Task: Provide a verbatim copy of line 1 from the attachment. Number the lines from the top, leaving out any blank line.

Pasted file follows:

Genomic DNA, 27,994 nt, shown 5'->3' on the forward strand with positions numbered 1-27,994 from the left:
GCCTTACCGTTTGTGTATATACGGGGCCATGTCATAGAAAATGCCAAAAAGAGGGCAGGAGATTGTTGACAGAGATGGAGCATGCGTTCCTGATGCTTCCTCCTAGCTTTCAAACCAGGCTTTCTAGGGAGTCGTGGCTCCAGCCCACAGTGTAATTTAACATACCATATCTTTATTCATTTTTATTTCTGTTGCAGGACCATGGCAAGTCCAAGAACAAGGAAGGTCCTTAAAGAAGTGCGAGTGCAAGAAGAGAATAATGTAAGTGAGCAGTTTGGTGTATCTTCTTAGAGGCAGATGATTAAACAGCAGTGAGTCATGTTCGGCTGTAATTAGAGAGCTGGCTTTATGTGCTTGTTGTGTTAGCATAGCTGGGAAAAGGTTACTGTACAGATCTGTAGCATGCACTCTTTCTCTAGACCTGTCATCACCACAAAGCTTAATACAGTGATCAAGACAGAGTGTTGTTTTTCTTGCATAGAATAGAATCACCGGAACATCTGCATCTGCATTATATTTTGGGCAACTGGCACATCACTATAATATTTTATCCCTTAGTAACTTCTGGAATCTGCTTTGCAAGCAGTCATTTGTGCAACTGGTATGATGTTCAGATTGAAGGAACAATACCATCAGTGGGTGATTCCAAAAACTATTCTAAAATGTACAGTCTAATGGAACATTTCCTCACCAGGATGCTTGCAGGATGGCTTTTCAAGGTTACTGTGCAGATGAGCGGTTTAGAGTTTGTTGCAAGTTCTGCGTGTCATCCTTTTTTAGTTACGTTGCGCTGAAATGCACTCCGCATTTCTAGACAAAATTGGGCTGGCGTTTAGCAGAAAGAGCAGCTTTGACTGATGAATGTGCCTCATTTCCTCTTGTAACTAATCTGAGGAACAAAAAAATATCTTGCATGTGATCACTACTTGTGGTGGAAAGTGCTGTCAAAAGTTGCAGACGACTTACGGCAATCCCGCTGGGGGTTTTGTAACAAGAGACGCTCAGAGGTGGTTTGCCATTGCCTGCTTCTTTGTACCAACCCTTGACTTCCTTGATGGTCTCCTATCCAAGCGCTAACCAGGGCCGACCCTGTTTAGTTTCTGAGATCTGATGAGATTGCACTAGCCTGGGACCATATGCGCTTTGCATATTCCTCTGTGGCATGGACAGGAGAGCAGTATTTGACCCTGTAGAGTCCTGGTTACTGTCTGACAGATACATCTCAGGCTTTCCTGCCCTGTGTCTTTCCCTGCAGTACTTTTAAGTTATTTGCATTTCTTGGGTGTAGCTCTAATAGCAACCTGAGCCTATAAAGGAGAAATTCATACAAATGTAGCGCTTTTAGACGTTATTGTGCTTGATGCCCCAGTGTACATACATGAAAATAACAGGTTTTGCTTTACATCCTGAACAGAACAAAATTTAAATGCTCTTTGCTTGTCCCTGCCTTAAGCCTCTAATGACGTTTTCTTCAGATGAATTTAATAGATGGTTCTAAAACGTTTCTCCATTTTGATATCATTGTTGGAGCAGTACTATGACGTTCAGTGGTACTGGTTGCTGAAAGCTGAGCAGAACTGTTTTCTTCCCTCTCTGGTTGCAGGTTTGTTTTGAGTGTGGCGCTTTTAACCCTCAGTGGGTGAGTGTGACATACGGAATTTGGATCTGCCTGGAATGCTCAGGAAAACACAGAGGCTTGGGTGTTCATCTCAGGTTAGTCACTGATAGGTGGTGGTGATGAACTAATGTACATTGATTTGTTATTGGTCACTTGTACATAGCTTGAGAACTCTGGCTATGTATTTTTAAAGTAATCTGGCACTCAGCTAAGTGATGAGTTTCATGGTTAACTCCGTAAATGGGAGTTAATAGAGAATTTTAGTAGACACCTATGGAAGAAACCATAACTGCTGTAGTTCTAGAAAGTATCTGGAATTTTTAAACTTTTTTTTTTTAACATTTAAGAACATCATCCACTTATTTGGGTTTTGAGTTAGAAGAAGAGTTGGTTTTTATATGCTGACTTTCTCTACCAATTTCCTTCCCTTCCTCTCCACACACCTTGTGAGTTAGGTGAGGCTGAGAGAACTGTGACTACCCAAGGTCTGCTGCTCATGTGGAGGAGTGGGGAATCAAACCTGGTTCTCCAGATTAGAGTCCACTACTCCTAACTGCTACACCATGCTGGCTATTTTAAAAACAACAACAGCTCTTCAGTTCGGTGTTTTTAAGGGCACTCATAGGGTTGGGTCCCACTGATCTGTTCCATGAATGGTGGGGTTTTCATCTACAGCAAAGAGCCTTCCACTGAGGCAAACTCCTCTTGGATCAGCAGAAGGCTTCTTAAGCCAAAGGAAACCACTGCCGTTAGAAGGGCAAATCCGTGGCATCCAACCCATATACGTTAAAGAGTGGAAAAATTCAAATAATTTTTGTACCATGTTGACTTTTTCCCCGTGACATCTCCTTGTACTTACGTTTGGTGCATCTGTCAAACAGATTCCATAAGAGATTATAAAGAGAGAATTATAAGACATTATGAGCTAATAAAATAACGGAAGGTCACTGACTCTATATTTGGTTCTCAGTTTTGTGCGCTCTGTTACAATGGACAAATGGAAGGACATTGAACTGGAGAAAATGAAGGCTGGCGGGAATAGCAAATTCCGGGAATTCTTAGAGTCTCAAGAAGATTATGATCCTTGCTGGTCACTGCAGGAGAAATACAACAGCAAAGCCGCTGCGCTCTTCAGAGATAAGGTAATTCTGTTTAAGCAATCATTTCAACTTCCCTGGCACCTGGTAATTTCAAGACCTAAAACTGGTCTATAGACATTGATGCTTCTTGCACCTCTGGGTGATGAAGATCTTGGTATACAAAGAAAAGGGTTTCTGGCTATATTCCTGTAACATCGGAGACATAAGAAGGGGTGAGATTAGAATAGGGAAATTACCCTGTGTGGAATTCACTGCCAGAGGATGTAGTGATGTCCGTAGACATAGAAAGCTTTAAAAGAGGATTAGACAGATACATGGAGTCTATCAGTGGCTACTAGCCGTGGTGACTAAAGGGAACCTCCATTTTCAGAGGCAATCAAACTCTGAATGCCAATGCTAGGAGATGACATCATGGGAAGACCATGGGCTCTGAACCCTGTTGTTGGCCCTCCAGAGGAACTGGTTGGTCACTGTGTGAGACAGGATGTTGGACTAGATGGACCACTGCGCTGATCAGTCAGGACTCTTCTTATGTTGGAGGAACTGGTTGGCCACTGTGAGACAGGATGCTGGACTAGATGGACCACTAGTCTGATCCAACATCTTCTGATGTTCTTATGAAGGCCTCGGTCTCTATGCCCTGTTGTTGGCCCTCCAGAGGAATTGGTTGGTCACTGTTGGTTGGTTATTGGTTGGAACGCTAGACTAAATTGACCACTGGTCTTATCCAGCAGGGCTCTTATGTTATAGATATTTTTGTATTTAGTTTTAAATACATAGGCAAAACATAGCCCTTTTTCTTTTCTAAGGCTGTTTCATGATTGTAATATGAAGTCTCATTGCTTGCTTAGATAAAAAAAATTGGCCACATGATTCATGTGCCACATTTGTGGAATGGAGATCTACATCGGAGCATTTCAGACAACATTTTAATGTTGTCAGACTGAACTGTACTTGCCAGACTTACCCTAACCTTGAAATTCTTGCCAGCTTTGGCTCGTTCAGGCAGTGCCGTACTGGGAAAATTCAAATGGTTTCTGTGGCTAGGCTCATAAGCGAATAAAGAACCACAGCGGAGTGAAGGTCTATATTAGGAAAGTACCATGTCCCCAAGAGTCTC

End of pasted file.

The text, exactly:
Genomic DNA, 27,994 nt, shown 5'->3' on the forward strand with positions numbered 1-27,994 from the left: